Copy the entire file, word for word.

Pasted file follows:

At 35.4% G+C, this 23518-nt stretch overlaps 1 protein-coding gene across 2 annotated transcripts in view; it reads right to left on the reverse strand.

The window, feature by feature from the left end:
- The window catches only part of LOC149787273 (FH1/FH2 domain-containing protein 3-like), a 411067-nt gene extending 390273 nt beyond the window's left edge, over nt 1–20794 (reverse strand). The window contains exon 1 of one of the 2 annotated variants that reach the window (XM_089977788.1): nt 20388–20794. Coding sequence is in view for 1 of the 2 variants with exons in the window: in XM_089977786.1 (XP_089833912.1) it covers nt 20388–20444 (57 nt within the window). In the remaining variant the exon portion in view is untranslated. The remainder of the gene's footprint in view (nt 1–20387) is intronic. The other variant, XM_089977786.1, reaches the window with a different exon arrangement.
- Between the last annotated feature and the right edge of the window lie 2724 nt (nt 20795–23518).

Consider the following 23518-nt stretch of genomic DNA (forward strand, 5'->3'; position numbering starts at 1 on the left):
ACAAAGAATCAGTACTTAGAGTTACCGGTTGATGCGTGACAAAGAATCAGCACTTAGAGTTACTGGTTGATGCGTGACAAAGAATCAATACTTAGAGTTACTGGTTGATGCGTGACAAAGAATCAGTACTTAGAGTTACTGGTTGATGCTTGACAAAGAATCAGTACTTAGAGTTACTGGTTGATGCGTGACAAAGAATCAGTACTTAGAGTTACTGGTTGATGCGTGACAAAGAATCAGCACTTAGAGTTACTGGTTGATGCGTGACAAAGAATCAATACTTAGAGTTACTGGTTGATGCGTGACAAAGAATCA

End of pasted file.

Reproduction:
At 35.4% G+C, this 23518-nt stretch overlaps 1 protein-coding gene across 2 annotated transcripts in view; it reads right to left on the reverse strand.

The window, feature by feature from the left end:
- The window catches only part of LOC149787273 (FH1/FH2 domain-containing protein 3-like), a 411067-nt gene extending 390273 nt beyond the window's left edge, over nt 1–20794 (reverse strand). The window contains exon 1 of one of the 2 annotated variants that reach the window (XM_089977788.1): nt 20388–20794. Coding sequence is in view for 1 of the 2 variants with exons in the window: in XM_089977786.1 (XP_089833912.1) it covers nt 20388–20444 (57 nt within the window). In the remaining variant the exon portion in view is untranslated. The remainder of the gene's footprint in view (nt 1–20387) is intronic. The other variant, XM_089977786.1, reaches the window with a different exon arrangement.
- Between the last annotated feature and the right edge of the window lie 2724 nt (nt 20795–23518).

Consider the following 23518-nt stretch of genomic DNA (forward strand, 5'->3'; position numbering starts at 1 on the left):
ACAAAGAATCAGTACTTAGAGTTACCGGTTGATGCGTGACAAAGAATCAGCACTTAGAGTTACTGGTTGATGCGTGACAAAGAATCAATACTTAGAGTTACTGGTTGATGCGTGACAAAGAATCAGTACTTAGAGTTACTGGTTGATGCTTGACAAAGAATCAGTACTTAGAGTTACTGGTTGATGCGTGACAAAGAATCAGTACTTAGAGTTACTGGTTGATGCGTGACAAAGAATCAGCACTTAGAGTTACTGGTTGATGCGTGACAAAGAATCAATACTTAGAGTTACTGGTTGATGCGTGACAAAGAATCA